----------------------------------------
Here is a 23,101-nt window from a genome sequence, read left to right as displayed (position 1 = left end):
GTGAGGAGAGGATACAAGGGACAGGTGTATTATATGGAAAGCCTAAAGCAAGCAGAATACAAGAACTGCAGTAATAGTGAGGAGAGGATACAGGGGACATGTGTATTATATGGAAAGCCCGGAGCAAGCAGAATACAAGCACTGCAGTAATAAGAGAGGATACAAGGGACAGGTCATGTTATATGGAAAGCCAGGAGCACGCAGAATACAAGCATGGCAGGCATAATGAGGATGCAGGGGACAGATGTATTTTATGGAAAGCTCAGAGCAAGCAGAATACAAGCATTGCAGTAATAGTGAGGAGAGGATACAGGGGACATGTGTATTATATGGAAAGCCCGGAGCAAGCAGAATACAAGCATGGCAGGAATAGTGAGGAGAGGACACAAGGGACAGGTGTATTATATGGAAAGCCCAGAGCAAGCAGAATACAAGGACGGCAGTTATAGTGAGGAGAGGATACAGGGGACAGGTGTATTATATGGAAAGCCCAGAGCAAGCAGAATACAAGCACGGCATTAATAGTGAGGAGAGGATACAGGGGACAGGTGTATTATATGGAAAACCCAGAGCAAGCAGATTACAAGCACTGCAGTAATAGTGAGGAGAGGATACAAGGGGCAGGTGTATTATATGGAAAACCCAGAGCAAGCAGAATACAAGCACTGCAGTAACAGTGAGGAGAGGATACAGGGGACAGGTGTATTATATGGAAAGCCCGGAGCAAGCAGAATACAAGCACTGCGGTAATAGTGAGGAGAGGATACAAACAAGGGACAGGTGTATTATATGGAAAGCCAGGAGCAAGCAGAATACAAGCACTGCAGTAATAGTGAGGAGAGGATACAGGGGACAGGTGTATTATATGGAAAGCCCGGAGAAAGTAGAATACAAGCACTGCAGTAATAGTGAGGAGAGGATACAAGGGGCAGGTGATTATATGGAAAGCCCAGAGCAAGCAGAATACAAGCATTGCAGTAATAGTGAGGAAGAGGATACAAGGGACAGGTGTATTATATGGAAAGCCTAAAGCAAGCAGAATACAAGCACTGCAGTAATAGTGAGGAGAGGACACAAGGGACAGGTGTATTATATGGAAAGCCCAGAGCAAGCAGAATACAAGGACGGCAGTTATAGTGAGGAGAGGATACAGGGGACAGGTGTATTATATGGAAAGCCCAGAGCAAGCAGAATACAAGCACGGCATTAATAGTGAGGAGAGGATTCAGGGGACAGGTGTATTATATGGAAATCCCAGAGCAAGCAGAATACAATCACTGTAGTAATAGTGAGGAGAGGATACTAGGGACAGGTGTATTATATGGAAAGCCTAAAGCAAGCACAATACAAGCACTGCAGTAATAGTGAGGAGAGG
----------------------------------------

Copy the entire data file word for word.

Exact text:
Here is a 23,101-nt window from a genome sequence, read left to right as displayed (position 1 = left end):
GTGAGGAGAGGATACAAGGGACAGGTGTATTATATGGAAAGCCTAAAGCAAGCAGAATACAAGAACTGCAGTAATAGTGAGGAGAGGATACAGGGGACATGTGTATTATATGGAAAGCCCGGAGCAAGCAGAATACAAGCACTGCAGTAATAAGAGAGGATACAAGGGACAGGTCATGTTATATGGAAAGCCAGGAGCACGCAGAATACAAGCATGGCAGGCATAATGAGGATGCAGGGGACAGATGTATTTTATGGAAAGCTCAGAGCAAGCAGAATACAAGCATTGCAGTAATAGTGAGGAGAGGATACAGGGGACATGTGTATTATATGGAAAGCCCGGAGCAAGCAGAATACAAGCATGGCAGGAATAGTGAGGAGAGGACACAAGGGACAGGTGTATTATATGGAAAGCCCAGAGCAAGCAGAATACAAGGACGGCAGTTATAGTGAGGAGAGGATACAGGGGACAGGTGTATTATATGGAAAGCCCAGAGCAAGCAGAATACAAGCACGGCATTAATAGTGAGGAGAGGATACAGGGGACAGGTGTATTATATGGAAAACCCAGAGCAAGCAGATTACAAGCACTGCAGTAATAGTGAGGAGAGGATACAAGGGGCAGGTGTATTATATGGAAAACCCAGAGCAAGCAGAATACAAGCACTGCAGTAACAGTGAGGAGAGGATACAGGGGACAGGTGTATTATATGGAAAGCCCGGAGCAAGCAGAATACAAGCACTGCGGTAATAGTGAGGAGAGGATACAAACAAGGGACAGGTGTATTATATGGAAAGCCAGGAGCAAGCAGAATACAAGCACTGCAGTAATAGTGAGGAGAGGATACAGGGGACAGGTGTATTATATGGAAAGCCCGGAGAAAGTAGAATACAAGCACTGCAGTAATAGTGAGGAGAGGATACAAGGGGCAGGTGATTATATGGAAAGCCCAGAGCAAGCAGAATACAAGCATTGCAGTAATAGTGAGGAAGAGGATACAAGGGACAGGTGTATTATATGGAAAGCCTAAAGCAAGCAGAATACAAGCACTGCAGTAATAGTGAGGAGAGGACACAAGGGACAGGTGTATTATATGGAAAGCCCAGAGCAAGCAGAATACAAGGACGGCAGTTATAGTGAGGAGAGGATACAGGGGACAGGTGTATTATATGGAAAGCCCAGAGCAAGCAGAATACAAGCACGGCATTAATAGTGAGGAGAGGATTCAGGGGACAGGTGTATTATATGGAAATCCCAGAGCAAGCAGAATACAATCACTGTAGTAATAGTGAGGAGAGGATACTAGGGACAGGTGTATTATATGGAAAGCCTAAAGCAAGCACAATACAAGCACTGCAGTAATAGTGAGGAGAGG